Out of all the awkward and weird things that made this year’s Oscars rather cringeworthy at times, nothing stood out quite like the Academy’s decision to commission artist Andre Oshea to create NFT art of Chadwick Boseman.
To many, the move was a sign that the Academy was set to give Boseman a posthumous Best Actor award for his performance in Ma Rainey’s Black Bottom. But to a number of people online, the Academy getting into the NFT game was also an example of the organization distastefully trying to capitalize both on the tragedy of Boseman’s death and the current speculative interest in NFTs, the acronym for non-fungible tokens. Following a number of reports that the Boseman NFT was included in the swag bags given to this year’s Oscar nominees, Oshea took to his Twitter this afternoon to set the record straight, explaining how the singular piece of art is meant to be auctioned off, and he now plans to alter it sometime this week.
In the lengthy post, Oshea described how, as an artist whose work often explores elements of Afrofuturism, he was inspired to evoke Disney’s Black Panther despite the fact that the late actor was nominated for a more recent performance. Oshea’s goal, he explained, was to make a piece of art that would speak to the impact Boseman’s portrayal of T’Challa to young Black fans especially.
“I wanted to create a digital monument that embodied Chadwick’s influence as a hero to all the Black kids everywhere while raising awareness about colon cancer and its impact on Black communities,” Oshea wrote. “I also loved that the funds going to the Colon Cancer Foundation would fund 10,000 colorectal cancer screenings to underserved communities in 2021.”
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Oshea repeatedly emphasized that half of the profits from the now-upcoming auction will go to the Colon Cancer Foundation, and at the end of his statement attempted to explain that his decision to change his artwork is in response to people having unintended emotional reactions to it.
“I now recognize that Chadwick’s face is a triggering reminder of his death rather than his life, and I will be redesigning the artwork to be auctioned off later this week,” Oshea said.”I will still be donating 50% of the funds to the Colon Cancer Foundation to fund their invaluable work with cancer research and testing.”
One of the things that “triggered” Oshea’s critics was the fact that the base of the NFT art he created is a royalty-free model of Boseman’s head that can be purchased on CGTrader for $50. Remixing models is quite common among digital artists. But that isn’t necessarily something that people unfamiliar with what NFTs are might know, especially considering how many NFT artists have put the emphasis on their finalized work and how much money—real or ethereal—it goes for.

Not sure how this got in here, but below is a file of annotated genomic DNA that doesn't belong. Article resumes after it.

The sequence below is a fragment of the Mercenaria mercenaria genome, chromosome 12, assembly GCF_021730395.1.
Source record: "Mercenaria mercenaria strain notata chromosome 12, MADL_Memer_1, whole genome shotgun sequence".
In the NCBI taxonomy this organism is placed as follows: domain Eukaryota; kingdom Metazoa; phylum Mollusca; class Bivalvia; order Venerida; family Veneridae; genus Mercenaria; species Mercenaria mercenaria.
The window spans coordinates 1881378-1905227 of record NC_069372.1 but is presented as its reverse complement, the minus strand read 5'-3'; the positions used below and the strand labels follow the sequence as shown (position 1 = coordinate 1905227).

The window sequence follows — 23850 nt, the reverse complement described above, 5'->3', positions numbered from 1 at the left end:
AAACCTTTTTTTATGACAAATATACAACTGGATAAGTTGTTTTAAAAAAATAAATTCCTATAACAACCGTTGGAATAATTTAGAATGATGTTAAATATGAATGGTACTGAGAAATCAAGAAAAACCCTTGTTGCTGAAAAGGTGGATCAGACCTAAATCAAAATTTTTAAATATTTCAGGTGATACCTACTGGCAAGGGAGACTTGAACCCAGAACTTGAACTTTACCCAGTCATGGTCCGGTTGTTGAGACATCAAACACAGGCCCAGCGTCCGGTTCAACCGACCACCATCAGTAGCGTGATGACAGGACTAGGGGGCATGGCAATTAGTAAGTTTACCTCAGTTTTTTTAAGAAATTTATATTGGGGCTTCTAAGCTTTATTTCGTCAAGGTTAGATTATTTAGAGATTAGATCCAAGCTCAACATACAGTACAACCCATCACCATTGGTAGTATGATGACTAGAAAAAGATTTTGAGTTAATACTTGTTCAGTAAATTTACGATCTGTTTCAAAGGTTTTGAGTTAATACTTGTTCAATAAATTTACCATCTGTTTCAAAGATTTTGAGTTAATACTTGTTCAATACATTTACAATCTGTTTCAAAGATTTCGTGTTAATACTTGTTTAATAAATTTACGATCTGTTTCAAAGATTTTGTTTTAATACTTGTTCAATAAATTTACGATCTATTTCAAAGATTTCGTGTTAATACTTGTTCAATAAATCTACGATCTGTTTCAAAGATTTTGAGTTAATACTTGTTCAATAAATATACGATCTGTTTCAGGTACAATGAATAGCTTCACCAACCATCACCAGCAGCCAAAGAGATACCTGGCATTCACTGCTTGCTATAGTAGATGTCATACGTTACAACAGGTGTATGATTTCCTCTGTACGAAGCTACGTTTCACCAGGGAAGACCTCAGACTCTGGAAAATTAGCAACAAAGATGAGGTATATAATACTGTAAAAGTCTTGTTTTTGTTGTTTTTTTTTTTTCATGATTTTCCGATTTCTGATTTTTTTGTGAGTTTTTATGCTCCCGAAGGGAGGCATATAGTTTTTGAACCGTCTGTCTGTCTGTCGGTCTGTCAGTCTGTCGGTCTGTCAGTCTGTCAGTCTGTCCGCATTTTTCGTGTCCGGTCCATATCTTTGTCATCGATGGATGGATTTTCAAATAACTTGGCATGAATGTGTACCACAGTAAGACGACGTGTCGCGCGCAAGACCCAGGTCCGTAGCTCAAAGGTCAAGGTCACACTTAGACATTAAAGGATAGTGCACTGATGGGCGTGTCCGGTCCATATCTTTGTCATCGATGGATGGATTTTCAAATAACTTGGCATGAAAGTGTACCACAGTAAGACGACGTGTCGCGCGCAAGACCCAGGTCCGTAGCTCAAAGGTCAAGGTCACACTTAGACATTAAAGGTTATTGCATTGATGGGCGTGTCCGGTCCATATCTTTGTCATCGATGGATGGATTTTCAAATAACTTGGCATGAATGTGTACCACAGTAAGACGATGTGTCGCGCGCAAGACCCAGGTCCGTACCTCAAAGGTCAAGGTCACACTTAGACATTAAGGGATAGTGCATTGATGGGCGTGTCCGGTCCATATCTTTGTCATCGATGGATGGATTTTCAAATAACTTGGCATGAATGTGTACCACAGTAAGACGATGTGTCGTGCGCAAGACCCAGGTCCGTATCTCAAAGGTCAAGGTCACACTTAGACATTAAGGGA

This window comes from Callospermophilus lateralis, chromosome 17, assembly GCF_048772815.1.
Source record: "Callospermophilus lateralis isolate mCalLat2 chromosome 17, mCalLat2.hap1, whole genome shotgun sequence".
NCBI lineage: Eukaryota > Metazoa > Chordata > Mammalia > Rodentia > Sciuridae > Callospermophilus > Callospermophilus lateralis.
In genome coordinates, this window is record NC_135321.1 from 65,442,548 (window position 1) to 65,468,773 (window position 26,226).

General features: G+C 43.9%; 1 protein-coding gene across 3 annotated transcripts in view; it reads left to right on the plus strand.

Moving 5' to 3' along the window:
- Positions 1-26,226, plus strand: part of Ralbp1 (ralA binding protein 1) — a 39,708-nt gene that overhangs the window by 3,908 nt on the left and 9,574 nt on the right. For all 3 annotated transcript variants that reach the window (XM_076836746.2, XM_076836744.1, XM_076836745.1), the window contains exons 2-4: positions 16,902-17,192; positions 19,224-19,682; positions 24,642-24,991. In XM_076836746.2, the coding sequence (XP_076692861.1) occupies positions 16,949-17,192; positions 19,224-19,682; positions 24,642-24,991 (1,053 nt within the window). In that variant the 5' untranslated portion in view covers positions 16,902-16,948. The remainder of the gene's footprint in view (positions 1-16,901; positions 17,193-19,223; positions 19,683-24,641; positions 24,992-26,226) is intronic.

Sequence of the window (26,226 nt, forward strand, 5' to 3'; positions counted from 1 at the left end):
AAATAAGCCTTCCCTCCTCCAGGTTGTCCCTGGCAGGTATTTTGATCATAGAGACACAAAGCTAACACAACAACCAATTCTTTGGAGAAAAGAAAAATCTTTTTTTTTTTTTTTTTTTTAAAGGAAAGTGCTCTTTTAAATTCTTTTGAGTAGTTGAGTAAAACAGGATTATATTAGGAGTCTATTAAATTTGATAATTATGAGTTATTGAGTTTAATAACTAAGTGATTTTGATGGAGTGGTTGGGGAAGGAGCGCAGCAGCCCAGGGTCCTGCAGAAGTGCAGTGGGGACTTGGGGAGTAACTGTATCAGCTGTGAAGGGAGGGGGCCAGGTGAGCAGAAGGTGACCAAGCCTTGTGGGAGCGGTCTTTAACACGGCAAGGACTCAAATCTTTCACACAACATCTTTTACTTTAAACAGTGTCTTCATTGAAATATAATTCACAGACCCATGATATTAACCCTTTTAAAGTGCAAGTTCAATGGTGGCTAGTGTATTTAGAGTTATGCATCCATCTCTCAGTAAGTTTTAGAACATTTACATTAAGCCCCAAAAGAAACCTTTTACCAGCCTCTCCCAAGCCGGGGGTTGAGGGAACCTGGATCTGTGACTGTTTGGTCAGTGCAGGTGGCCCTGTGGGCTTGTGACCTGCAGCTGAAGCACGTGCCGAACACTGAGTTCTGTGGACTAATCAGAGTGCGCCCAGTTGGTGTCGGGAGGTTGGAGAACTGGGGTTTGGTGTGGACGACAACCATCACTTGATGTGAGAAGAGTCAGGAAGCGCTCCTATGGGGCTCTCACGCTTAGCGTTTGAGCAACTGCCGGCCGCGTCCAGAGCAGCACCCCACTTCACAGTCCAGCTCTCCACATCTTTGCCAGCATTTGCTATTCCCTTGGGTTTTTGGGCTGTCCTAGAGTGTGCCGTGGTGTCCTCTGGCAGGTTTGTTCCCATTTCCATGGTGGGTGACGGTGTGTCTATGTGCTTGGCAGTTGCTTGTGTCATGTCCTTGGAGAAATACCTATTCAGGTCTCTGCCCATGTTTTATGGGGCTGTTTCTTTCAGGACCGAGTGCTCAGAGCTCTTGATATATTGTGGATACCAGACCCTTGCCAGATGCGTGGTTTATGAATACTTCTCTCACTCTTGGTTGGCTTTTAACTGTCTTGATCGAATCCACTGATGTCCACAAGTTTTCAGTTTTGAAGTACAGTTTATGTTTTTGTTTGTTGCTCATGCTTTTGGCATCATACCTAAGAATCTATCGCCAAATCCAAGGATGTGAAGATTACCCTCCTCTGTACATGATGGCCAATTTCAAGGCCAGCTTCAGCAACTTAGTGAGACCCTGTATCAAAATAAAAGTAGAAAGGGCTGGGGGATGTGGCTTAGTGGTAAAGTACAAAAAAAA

What both Oshea and the Academy as a whole seem to be willfully misunderstanding is that the bulk of the negative reactions to the Boseman NFT boil down to the simple fact that it all came across as being in incredibly poor taste. Ultimately, Best Actor went to Anthony Hopkins for his role in The Father, and while that might have been disappointing to some who were sure that Boseman would win, the issue with Oshea’s NFT became larger than just the win itself. Beyond the fact that more and more people are coming to the realization that NFTs are an environmentally disastrous grift for crypto-obsessives who fancy themselves the saviors of the art world, Oshea’s art felt like a stunt that backfired epically because the Academy’s voting body was on the same page as the show’s producers.
The entire point of attaching non-fungible tokens to digital art is to create the illusion of scarcity and exclusivity that’s marketed as veracity. In the case of Oshea’s art, the NFT in question was of a recently deceased actor whose death affected many people profoundly, something that also inherently factors into the imagined “worth” of this piece of art specifically. While it’s very nice to see that the Academy wants to honor Boseman’s legacy by contributing to the fight to eradicate the disease that took his life, that’s something that could have just as easily been done without all of the added spectacle and self-congratulations that, in the end, weren’t even the precursor to Boseman actually being given the award of recognition last night.
By now, everyone should be more than familiar with the concept of people telling on themselves, and how it’s up for people to come to their own conclusions when processing people’s explanations for their actions. Whatever shape Oshea’s NFT takes, it’s sure to be visually striking. But it’s also going to be perfectly reasonable to look at it and think that it never should have existed in the first place.
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